Guided by Kristen Scharold, The Pub was founded in 2006 and became the first independent academic journal on the campus of Wheaton College IL. It’s original conception was intentionally vague, according to Scharold, but aimed to challenge the social and cultural status quo through the exchange...

on April 30, 2021

Remember being at the creek, kingfisher one? You dropped your phone in the water and got your

Charles Nystrom on March 8, 2021


Arah Ko on September 11, 2020

We were working through the Babylonian exile period of Hebrew history in one of our remote course sessions this week. Jeremiah’s letter to the exiles was referenced in terms of how the captives were to carry on with life in exile, while separated from the land of the promise and all that meant for...

Andrew Hill on August 23, 2020

God’s silence on the cross, as a silence that brings suffering to God himself, can be interpreted, very paradoxically, as solidarity with Jesus and the crucified of history —Sobrino, 246

Caleb Ingegneri on August 6, 2020

My grandmother used to serve my siblings and me Hostess Twinkies, always halved. It's not because she didn't have a whole Twinkie to give. As I later realized, her halved Twinkies were a remnant of her experience of the Great Depression. I will never know what that experience was like, but I was...

Kimberly Sasser on July 30, 2020
Madison Casteel on July 14, 2020

In October of last year my mother-in-law, Rachel, died of ALS. Death by amyotrophic lateral sclerosis is horrifying. A person’s muscles decay to nothing, leaving her mentally alert and thus acutely aware of her steady march to respiratory failure. Of course, calling it a march is mordantly ironic....

Ryan Kemp on July 6, 2020


John Walton on June 24, 2020

COVID-19 exposes lies that Americans have built their national identity upon. To start with, there’s the lie of perpetual prosperity. In a recent episode of Planet Money, a woman unemployed because of the pandemic said with a doubtful laugh, “There's got to be a happy ending. It's America.”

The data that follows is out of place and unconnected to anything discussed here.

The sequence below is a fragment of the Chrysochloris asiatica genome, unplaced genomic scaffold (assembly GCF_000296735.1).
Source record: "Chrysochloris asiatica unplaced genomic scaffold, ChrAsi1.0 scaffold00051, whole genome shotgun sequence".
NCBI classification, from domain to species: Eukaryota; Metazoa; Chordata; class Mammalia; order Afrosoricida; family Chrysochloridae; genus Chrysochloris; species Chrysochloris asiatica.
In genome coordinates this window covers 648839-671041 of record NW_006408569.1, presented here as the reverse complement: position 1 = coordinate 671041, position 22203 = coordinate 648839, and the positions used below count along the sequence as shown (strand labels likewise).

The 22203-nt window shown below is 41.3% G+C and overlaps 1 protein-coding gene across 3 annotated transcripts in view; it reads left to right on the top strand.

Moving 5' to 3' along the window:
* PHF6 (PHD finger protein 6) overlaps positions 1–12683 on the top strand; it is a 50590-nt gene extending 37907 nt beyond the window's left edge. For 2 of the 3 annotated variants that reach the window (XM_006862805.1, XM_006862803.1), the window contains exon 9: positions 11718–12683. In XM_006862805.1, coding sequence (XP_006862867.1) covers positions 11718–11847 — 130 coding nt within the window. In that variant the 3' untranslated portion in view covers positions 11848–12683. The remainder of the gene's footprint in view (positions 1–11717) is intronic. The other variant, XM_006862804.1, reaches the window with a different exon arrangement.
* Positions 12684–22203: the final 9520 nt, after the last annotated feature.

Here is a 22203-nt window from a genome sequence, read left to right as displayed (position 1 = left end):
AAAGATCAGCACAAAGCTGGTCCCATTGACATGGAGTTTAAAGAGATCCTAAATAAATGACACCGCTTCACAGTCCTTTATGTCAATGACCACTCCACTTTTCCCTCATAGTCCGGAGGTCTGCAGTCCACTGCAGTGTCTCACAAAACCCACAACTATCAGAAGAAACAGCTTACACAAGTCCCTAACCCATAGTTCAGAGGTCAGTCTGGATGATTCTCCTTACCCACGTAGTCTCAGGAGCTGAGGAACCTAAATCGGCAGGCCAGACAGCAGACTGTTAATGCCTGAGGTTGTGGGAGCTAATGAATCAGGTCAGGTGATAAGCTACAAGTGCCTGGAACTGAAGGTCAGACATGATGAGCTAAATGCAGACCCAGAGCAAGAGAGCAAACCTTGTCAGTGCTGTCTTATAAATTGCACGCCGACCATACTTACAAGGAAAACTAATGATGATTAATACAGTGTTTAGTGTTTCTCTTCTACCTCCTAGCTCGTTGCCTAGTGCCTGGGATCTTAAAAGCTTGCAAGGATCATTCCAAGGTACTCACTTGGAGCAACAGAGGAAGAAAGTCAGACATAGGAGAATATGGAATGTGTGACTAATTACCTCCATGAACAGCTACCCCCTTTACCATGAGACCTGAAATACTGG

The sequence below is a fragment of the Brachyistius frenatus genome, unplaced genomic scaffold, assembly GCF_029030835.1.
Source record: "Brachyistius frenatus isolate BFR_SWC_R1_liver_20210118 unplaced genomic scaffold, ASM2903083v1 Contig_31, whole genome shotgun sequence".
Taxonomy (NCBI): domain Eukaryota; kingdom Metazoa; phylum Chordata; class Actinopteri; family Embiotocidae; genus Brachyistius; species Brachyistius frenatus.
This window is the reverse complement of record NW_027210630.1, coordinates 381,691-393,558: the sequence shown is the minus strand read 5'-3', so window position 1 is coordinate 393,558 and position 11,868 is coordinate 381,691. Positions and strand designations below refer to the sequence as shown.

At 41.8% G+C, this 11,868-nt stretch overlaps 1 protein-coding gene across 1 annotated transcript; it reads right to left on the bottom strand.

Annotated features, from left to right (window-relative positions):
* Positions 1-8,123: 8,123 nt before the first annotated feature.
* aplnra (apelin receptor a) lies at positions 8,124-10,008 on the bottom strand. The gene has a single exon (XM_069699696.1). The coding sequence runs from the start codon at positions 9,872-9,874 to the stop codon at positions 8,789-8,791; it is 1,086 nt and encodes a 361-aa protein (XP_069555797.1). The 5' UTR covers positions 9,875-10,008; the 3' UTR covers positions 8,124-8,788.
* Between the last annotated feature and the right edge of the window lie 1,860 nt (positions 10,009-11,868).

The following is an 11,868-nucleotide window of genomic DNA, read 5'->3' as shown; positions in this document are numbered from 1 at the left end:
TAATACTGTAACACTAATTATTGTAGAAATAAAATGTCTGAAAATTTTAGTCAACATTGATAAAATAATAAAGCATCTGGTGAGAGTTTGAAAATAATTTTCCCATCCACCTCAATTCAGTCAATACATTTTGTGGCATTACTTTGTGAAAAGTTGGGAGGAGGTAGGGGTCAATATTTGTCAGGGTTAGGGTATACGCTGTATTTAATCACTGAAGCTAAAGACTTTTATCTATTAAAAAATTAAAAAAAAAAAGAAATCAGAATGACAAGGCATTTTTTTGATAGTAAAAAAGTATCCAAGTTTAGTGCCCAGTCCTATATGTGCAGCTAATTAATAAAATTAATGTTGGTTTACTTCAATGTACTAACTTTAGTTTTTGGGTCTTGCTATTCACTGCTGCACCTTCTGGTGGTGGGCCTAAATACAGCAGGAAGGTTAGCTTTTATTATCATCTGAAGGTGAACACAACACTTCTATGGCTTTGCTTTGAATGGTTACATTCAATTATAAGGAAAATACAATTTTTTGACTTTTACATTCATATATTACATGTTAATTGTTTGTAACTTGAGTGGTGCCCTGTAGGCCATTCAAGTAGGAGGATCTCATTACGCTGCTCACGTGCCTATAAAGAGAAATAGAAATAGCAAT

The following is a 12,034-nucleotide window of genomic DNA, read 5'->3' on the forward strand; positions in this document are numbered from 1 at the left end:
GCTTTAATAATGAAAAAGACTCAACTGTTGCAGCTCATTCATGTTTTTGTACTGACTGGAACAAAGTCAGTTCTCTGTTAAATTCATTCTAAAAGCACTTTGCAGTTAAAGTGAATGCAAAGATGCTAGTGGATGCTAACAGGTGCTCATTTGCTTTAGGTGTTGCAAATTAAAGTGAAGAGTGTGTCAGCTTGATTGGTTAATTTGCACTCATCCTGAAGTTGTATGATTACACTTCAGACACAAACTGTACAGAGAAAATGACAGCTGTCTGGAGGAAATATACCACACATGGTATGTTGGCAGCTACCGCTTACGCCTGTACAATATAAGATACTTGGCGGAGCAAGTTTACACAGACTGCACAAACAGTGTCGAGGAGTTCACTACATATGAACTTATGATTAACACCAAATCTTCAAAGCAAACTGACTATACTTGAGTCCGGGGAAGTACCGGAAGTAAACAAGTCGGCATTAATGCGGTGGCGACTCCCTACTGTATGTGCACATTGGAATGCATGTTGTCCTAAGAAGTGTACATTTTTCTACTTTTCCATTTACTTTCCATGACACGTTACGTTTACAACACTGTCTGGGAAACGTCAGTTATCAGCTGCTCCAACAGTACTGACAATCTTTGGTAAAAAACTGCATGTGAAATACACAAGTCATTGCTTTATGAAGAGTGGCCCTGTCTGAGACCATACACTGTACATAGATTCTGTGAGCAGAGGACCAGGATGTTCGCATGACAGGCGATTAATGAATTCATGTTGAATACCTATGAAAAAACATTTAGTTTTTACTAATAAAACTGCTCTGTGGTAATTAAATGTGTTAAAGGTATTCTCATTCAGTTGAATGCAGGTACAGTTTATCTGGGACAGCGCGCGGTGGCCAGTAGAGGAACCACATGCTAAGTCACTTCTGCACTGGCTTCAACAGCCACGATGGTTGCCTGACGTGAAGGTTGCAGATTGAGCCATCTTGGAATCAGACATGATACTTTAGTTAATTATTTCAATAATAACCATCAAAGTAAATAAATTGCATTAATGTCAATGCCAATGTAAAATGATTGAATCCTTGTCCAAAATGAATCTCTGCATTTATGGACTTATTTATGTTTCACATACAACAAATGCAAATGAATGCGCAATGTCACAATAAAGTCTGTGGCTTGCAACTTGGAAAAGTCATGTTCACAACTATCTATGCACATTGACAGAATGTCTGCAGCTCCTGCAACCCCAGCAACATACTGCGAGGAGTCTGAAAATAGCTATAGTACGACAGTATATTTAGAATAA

Christine Jeske on June 17, 2020

Recently, I have seen a plethora of people, especially brown and black people, sharing tweets that rebuke the racist and classist explanation white people have given to explain the disproportionate deaths that black people have been experiencing from COVID-19. 70% of the deaths in Chicago, one of...

Sammie Shields on June 5, 2020

James Baldwin, the twentieth century novelist and writer, is as insightful as ever. If we want to understand our times, the racism and white supremacy we inhabit, I believe we should read Baldwin, especially his Notes of a Native Son. In Notes, Baldwin claims we live with “self-righteous, virtuous...

Colton Bernasol on June 2, 2020

Over the past few years, we’ve been in survival mode. I remember learning in a high school psychology course that when our bodies face life-threatening circumstances, unnecessary processes, like digestion, come to a halt. Digestion doesn’t seem so unnecessary to me, but this is an apt analogy for...

Ellie Shackelford on April 27, 2020

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